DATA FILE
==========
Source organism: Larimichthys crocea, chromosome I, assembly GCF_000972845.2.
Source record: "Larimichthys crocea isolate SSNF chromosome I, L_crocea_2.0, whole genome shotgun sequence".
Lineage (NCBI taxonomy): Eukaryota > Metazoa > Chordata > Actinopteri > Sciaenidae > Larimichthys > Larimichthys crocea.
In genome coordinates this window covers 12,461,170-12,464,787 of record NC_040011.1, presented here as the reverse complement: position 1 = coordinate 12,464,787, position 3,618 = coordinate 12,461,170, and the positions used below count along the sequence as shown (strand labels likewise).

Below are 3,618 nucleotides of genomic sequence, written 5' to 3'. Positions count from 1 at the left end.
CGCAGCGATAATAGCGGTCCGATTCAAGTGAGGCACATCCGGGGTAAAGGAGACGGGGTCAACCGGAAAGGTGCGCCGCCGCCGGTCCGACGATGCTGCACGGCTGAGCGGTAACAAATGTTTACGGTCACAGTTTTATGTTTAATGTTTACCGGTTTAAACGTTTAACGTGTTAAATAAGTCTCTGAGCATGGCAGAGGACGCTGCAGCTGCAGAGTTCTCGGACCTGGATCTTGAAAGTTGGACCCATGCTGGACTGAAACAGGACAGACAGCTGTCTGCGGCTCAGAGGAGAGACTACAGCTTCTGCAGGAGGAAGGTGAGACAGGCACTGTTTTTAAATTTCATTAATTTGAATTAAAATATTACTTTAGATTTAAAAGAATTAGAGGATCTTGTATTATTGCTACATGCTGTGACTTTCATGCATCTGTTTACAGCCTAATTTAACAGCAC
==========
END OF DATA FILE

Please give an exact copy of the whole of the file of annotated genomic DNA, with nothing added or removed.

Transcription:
Source organism: Larimichthys crocea, chromosome I, assembly GCF_000972845.2.
Source record: "Larimichthys crocea isolate SSNF chromosome I, L_crocea_2.0, whole genome shotgun sequence".
Lineage (NCBI taxonomy): Eukaryota > Metazoa > Chordata > Actinopteri > Sciaenidae > Larimichthys > Larimichthys crocea.
In genome coordinates this window covers 12,461,170-12,464,787 of record NC_040011.1, presented here as the reverse complement: position 1 = coordinate 12,464,787, position 3,618 = coordinate 12,461,170, and the positions used below count along the sequence as shown (strand labels likewise).

Below are 3,618 nucleotides of genomic sequence, written 5' to 3'. Positions count from 1 at the left end.
CGCAGCGATAATAGCGGTCCGATTCAAGTGAGGCACATCCGGGGTAAAGGAGACGGGGTCAACCGGAAAGGTGCGCCGCCGCCGGTCCGACGATGCTGCACGGCTGAGCGGTAACAAATGTTTACGGTCACAGTTTTATGTTTAATGTTTACCGGTTTAAACGTTTAACGTGTTAAATAAGTCTCTGAGCATGGCAGAGGACGCTGCAGCTGCAGAGTTCTCGGACCTGGATCTTGAAAGTTGGACCCATGCTGGACTGAAACAGGACAGACAGCTGTCTGCGGCTCAGAGGAGAGACTACAGCTTCTGCAGGAGGAAGGTGAGACAGGCACTGTTTTTAAATTTCATTAATTTGAATTAAAATATTACTTTAGATTTAAAAGAATTAGAGGATCTTGTATTATTGCTACATGCTGTGACTTTCATGCATCTGTTTACAGCCTAATTTAACAGCAC